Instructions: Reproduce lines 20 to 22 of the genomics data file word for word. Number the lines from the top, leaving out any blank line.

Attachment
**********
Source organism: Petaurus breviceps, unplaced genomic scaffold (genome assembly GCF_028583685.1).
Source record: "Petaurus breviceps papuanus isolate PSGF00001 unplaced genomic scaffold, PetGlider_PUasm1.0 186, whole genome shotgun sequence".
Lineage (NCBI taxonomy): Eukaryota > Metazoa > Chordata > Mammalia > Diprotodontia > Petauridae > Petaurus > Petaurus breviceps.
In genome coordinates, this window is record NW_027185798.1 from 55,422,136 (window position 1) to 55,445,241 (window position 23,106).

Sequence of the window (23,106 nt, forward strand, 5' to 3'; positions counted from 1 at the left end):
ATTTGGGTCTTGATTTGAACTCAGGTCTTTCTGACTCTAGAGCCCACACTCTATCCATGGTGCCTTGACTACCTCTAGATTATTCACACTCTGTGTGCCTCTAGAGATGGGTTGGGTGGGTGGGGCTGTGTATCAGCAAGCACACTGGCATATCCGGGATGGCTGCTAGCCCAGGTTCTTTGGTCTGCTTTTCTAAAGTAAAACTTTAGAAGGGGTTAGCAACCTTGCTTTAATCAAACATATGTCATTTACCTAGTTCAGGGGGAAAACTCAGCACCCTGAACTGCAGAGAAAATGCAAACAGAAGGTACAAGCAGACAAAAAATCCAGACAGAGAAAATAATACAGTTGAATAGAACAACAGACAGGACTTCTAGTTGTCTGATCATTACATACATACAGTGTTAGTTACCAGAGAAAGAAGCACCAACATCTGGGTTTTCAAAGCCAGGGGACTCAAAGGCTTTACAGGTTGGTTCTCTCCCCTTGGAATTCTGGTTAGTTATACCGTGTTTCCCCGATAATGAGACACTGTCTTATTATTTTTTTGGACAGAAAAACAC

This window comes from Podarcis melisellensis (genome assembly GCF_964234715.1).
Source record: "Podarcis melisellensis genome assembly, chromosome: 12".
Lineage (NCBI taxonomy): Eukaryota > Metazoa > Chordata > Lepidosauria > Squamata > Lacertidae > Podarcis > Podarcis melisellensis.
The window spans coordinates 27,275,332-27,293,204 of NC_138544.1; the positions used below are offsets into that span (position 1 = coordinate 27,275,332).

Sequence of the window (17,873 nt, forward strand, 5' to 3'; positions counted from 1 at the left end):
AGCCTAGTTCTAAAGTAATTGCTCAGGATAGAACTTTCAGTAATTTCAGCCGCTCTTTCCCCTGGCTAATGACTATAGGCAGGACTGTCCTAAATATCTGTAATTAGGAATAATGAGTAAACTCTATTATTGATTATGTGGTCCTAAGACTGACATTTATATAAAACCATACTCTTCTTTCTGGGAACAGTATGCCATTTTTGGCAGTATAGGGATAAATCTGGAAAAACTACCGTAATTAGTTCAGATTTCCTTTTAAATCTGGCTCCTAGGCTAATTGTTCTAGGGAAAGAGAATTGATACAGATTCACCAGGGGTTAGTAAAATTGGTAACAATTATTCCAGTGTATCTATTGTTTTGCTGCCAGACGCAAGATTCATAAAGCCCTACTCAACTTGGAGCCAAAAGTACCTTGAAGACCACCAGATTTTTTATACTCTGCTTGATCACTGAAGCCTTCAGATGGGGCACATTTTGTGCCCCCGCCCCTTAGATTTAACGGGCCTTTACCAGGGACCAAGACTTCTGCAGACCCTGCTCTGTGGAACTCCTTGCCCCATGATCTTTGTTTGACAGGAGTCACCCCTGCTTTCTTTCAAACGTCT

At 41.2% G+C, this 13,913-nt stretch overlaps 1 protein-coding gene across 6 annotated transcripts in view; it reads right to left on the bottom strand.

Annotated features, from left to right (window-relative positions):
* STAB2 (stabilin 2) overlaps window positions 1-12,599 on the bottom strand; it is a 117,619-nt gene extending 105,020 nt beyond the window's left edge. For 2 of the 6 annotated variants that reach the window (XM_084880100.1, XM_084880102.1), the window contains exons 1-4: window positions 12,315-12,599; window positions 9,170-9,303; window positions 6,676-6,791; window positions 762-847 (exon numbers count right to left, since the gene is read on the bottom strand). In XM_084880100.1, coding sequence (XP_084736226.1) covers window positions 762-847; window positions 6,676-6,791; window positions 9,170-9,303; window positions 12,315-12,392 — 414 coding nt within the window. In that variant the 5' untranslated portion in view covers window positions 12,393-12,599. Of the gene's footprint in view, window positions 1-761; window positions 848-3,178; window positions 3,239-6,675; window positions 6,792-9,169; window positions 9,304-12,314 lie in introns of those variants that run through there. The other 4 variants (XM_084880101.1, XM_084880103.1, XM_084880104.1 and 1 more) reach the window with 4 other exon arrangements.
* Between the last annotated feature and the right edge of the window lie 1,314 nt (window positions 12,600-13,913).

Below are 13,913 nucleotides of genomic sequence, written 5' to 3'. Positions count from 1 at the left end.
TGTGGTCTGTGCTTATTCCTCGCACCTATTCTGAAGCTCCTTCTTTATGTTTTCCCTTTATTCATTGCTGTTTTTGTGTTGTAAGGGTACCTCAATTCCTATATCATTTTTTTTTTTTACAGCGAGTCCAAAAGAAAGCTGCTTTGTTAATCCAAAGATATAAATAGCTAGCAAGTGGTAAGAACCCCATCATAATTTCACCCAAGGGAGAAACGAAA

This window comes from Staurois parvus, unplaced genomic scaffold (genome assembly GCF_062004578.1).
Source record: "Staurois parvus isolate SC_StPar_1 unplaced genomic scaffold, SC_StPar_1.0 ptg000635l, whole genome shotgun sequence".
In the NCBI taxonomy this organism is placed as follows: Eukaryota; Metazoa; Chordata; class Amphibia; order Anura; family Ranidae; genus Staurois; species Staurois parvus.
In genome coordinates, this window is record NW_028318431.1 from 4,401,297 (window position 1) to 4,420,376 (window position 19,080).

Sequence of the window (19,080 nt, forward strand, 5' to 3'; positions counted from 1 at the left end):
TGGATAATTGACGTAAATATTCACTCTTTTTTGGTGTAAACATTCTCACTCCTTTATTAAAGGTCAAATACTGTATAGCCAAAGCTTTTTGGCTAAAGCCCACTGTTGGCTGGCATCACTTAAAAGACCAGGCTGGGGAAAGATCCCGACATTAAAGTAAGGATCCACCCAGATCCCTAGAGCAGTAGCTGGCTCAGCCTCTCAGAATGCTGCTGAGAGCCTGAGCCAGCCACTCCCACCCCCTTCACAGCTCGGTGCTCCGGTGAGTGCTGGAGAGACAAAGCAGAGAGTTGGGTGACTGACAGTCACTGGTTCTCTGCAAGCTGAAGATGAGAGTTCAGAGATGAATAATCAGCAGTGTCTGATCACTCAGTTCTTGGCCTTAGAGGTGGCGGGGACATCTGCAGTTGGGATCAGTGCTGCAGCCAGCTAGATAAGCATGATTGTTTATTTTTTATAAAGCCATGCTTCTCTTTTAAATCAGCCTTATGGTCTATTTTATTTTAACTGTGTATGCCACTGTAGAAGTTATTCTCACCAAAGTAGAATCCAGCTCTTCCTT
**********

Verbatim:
Source record: "Staurois parvus isolate SC_StPar_1 unplaced genomic scaffold, SC_StPar_1.0 ptg000635l, whole genome shotgun sequence".
In the NCBI taxonomy this organism is placed as follows: Eukaryota; Metazoa; Chordata; class Amphibia; order Anura; family Ranidae; genus Staurois; species Staurois parvus.
In genome coordinates, this window is record NW_028318431.1 from 4,401,297 (window position 1) to 4,420,376 (window position 19,080).